This Week in Giants Baseball History

Sure, this year's Giants will be once again sitting home watching the postseason festivities, but the guys below either finished their seasons in style or came up big in the games that count the most. Let's hope the 2007 squad can add to these memories.

October 2
Opening Up a Can of Coors: Giving up seven runs in a ballgame is fine as long as you score more than that, especially at Coors Field.  The San Francisco Giants did just that on this date in 1999, as they scored 12 of their 16 runs in the final four innings to down the host Colorado Rockies 16-7.  In a sign of the coming apocalypse, Giants leadoff hitter Marvin Benard had five hits and Armando Rios did his best Barry Bonds impression by hitting two home runs while subbing for Bonds in left field.  Current (and most likely future ex-) Giant Jamey Right took the loss by surrendering the first six Giants runs in five innings.

October 3
A Meaningless Can of Whoopass: On the final day of the 2004 season, the Giants blasted the NL West Champion Los Angeles Dodgers 10-0 at Dodgers Stadium.  The Giants were powered by five home runs – one each by Ray Durham, Pedro Feliz, Marquis Grissom, Deivi Cruz., and Jason Ellison – and two-hit ball by Jason Schmidt, but it was all for naught as the Houston Astros edged the Giants in the wild card race by a single game.

October 4
Bobby Bonds, Mr. Everything: After stealing two bases and scoring a run in the bottom of the fifth inning, leadoff hitter Bobby Bonds changed roles and became the run-producing hero in the bottom of the eighth, as his 2-out, 3-run home run in the eighth inning drove in the go-ahead run.  Bonds and the Giants defeated the San Diego Padres 6-4 at Candlestick Park on this date in 1972.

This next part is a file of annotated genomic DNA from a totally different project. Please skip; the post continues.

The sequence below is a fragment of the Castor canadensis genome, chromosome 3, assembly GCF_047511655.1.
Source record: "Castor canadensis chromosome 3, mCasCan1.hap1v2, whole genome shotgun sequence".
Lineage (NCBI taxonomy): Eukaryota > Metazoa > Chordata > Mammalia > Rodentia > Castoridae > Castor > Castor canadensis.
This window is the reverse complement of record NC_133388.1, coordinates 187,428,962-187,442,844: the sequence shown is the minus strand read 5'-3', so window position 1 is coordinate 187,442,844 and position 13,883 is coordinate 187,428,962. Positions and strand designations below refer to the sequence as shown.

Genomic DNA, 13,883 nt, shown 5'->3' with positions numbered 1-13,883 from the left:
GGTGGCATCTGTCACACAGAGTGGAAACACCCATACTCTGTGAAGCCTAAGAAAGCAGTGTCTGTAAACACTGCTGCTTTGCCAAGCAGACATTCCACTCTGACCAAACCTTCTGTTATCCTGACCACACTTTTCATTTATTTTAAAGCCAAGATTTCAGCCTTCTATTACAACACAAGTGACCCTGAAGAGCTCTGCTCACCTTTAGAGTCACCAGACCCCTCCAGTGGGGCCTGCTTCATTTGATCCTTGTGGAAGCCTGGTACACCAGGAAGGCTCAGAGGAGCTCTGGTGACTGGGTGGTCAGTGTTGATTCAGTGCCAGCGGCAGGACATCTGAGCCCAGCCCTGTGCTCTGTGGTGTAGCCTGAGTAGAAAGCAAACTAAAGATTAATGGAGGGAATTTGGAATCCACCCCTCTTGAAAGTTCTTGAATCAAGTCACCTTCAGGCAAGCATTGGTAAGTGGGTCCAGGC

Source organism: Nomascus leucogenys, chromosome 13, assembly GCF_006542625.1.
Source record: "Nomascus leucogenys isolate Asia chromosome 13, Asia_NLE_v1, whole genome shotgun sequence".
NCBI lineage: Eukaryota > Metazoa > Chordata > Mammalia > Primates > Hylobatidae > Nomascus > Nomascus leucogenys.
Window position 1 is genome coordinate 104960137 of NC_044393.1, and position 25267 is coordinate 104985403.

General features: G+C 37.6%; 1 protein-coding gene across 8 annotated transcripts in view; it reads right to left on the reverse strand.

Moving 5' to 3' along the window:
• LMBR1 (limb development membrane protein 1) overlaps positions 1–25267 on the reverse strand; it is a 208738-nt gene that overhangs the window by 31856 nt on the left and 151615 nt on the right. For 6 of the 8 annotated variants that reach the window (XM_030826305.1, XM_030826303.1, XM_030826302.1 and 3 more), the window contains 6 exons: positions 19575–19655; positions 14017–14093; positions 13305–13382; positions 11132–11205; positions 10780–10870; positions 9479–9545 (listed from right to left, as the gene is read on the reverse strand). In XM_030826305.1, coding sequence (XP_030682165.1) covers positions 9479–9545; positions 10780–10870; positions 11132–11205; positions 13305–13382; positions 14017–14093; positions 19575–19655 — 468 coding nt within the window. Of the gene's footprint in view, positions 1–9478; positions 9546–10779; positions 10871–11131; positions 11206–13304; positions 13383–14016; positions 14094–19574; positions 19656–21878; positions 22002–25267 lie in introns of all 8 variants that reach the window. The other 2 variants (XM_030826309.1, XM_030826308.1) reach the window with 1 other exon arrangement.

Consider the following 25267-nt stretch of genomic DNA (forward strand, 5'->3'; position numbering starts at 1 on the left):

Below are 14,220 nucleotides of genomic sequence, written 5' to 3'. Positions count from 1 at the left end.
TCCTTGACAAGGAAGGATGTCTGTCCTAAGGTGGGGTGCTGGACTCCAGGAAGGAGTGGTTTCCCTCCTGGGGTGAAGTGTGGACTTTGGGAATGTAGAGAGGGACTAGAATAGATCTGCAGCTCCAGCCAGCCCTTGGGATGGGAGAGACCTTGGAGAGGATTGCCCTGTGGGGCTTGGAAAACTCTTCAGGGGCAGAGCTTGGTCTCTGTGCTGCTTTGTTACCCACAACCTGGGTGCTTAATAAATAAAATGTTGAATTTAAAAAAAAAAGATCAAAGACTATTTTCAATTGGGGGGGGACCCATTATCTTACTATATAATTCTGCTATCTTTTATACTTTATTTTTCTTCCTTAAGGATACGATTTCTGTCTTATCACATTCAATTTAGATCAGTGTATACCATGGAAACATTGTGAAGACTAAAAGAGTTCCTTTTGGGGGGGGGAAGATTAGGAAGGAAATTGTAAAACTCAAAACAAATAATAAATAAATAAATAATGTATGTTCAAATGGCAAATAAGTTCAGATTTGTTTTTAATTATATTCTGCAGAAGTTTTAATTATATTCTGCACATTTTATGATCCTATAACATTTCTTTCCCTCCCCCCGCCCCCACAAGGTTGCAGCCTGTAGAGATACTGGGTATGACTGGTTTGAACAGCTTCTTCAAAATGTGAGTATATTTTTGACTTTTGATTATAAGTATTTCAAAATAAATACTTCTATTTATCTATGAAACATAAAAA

October 5
Another Can of Dodger Whoopass: The 1986 season ended up in much the same fashion as the 2004 season – the Giants walloping the Dodgers at Dodgers Stadium in a meaningless game and missing the playoffs.  This time it was 11-2, as the Giants scored 10 of their 11 runs in the final three innings, including a 6-run seventh that featured a 2-out grand slam by Candy Maldonado.  The sudden outburst made a loser out of Orel Hershiser and a winner out of Mike Krukow, who won his 20th game of the season.

October 6
Kicking It at the Polo Grounds: In the season known forever by the call “the Giants win the pennant!  The Giants win the pennant!,” Game 3 of the 1951 World Series on this date saw the New York Giants going up two games to one over the New York Yankees at the Polo Grounds, thanks in large to an unusual play by Giants leadoff hitter Eddie Stanky.  With one out in the bottom of the fifth inning and the Giants leading 1-0, Stanky walked and attempted to steal second.  Yogi Berra’s throw to second beat Stanky to second base, but Stanky managed to kick the ball out of the glove of Yankees shortstop Phil Rizzuto, and he went all the way to third.  This freakish “error” by Rizzuto opened up the floodgates for a 5-run Giants inning, and the Giants never looked back in winning the ballgame 6-2.

October 7
1989 NLCS Game 3: Sure, this series will forever be remembered because of Will Clark’s heroics, but in Game 3, played on this date, the game winner was off the bat of another one of the humm baby kids, Robby Thompson.  After the Chicago Cubs took a 4-3 lead in the top of the seventh inning, Brett Butler hit a one-out single in the bottom of the inning, then after a pitching change Thompson brought him and the lead home by hitting a 2-run home run off of Les Lancaster.  The Giants held on to go up 2-1 in the series, and would not lose another game on their way to the World Series.

October 8
First NL World Series Grand Slam the Difference: Giants second baseman Chuck “Iron Hands” Hiller hit all of three home runs in 1962 the regular season.  But in a tie game at Yankee Stadium in the Game 4 of the World Series played on this date, Hiller brought them all home by hitting a 2-out grand slam to put the Giants ahead by four runs.  The Giants won the ballgame 7-3, and tied the series at 2-2.

Don Shin eats, breathes, thinks, and bleeds in Orange and Black. Pac Bell Park officially opened on his 25th birthday (the one year he decided to move out of the Bay Area!!!). For the 2000 playoff drive, he dyed his hair orange while studying in Korea. He watched Game 6 of the '02 World Series at a restaurant in LA, and couldn't finish his meal afterwards. Feel free to write him at to commiserate, cheer, and complain.

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